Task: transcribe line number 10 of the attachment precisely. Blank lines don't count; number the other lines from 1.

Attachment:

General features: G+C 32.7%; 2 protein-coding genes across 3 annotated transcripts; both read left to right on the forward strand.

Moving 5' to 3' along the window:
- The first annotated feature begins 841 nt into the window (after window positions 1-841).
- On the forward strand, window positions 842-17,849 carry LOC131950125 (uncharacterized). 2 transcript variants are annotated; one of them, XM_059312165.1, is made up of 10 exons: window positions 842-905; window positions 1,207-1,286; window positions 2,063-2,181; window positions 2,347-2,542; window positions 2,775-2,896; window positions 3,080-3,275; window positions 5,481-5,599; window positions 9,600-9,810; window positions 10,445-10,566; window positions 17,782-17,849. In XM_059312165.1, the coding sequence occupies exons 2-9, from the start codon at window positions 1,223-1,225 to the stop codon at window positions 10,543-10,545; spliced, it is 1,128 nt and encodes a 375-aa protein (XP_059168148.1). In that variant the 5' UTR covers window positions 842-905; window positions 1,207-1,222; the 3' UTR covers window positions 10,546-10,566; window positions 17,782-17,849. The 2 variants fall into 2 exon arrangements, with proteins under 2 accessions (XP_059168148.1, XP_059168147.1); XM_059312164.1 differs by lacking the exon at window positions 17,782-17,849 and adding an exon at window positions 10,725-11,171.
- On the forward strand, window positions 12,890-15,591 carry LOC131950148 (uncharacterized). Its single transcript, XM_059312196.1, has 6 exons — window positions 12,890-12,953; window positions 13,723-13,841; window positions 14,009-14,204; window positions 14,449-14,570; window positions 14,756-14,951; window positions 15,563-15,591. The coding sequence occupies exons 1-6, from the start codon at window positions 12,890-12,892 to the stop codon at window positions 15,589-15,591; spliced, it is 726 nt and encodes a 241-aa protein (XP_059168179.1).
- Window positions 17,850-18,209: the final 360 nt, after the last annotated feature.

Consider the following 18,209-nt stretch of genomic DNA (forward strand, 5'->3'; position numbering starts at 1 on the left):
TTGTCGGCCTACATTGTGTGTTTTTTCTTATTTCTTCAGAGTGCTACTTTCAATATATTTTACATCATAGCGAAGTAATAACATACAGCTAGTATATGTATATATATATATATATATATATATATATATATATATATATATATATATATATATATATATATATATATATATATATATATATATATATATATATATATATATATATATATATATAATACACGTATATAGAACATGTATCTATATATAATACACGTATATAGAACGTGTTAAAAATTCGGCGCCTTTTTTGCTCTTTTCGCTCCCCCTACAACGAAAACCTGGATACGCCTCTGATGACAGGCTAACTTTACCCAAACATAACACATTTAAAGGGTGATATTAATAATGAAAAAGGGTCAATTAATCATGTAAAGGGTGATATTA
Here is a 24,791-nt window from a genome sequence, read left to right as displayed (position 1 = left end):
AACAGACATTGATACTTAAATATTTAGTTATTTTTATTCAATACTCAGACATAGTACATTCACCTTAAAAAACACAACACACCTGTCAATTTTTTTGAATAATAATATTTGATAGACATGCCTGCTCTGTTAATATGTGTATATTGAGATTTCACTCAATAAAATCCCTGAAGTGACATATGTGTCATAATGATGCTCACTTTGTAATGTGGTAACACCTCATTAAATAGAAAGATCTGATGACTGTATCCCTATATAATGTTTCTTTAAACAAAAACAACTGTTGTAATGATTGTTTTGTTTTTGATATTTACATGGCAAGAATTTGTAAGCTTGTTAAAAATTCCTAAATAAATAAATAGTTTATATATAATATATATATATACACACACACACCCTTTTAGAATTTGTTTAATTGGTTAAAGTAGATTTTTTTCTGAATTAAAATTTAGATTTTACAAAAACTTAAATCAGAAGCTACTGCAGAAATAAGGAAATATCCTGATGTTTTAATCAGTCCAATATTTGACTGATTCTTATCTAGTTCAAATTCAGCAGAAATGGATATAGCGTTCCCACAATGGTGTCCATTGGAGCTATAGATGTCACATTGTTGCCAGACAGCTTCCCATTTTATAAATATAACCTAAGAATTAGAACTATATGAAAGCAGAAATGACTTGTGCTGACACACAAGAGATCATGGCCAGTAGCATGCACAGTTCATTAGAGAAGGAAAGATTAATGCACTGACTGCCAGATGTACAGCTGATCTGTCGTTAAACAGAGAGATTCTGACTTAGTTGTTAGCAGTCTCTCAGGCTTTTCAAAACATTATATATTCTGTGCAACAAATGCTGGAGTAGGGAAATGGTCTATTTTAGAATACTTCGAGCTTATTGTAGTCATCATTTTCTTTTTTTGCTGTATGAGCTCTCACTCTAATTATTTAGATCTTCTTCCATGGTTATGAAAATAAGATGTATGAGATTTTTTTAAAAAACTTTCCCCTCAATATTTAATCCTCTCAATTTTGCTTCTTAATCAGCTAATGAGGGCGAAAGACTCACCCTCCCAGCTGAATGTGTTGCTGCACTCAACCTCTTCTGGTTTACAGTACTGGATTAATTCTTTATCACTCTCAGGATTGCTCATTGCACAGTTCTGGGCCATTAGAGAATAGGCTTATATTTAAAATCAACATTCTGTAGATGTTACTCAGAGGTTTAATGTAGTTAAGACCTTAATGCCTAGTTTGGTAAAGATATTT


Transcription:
AACAGACATTGATACTTAAATATTTAGTTATTTTTATTCAATACTCAGACATAGTACATTCACCTTAAAAAACACAACACACCTGTCAATTTTTTTGAATAATAATATTTGATAGACATGCCTGCTCTGTTAATATGTGTATATTGAGATTTCACTCAATAAAATCCCTGAAGTGACATATGTGTCATAATGATGCTCACTTTGTAATGTGGTAACACCTCATTAAATAGAAAGATCTGATGACTGTATCCCTATATAATGTTTCTTTAAACAAAAACAACTGTTGTAATGATTGTTTTGTTTTTGATATTTACATGGCAAGAATTTGTAAGCTTGTTAAAAATTCCTAAATAAATAAATAGTTTATATATAATATATATATATACACACACACACCCTTTTAGAATTTGTTTAATTGGTTAAAGTAGATTTTTTTCTGAATTAAAATTTAGATTTTACAAAAACTTAAATCAGAAGCTACTGCAGAAATAAGGAAATATCCTGATGTTTTAATCAGTCCAATATTTGACTGATTCTTATCTAGTTCAAATTCAGCAGAAATGGATATAGCGTTCCCACAATGGTGTCCATTGGAGCTATAGATGTCACATTGTTGCCAGACAGCTTCCCATTTTATAAATATAACCTAAGAATTAGAACTATATGAAAGCAGAAATGACTTGTGCTGACACACAAGAGATCATGGCCAGTAGCATGCACAGTTCATTAGAGAAGGAAAGATTAATGCACTGACTGCCAGATGTACAGCTGATCTGTCGTTAAACAGAGAGATTCTGACTTAGTTGTTAGCAGTCTCTCAGGCTTTTCAAAACATTATATATTCTGTGCAACAAATGCTGGAGTAGGGAAATGGTCTATTTTAGAATACTTCGAGCTTATTGTAGTCATCATTTTCTTTTTTTGCTGTATGAGCTCTCACTCTAATTATTTAGATCTTCTTCCATGGTTATGAAAATAAGATGTATGAGATTTTTTTAAAAAACTTTCCCCTCAATATTTAATCCTCTCAATTTTGCTTCTTAATCAGCTAATGAGGGCGAAAGACTCACCCTCCCAGCTGAATGTGTTGCTGCACTCAACCTCTTCTGGTTTACAGTACTGGATTAATTCTTTATCACTCTCAGGATTGCTCATTGCACAGTTCTGGGCCATTAGAGAATAGGCTTATATTTAAAATCAACATTCTGTAGATGTTACTCAGAGGTTTAATGTAGTTAAGACCTTAATGCCTAGTTTGGTAAAGATATTT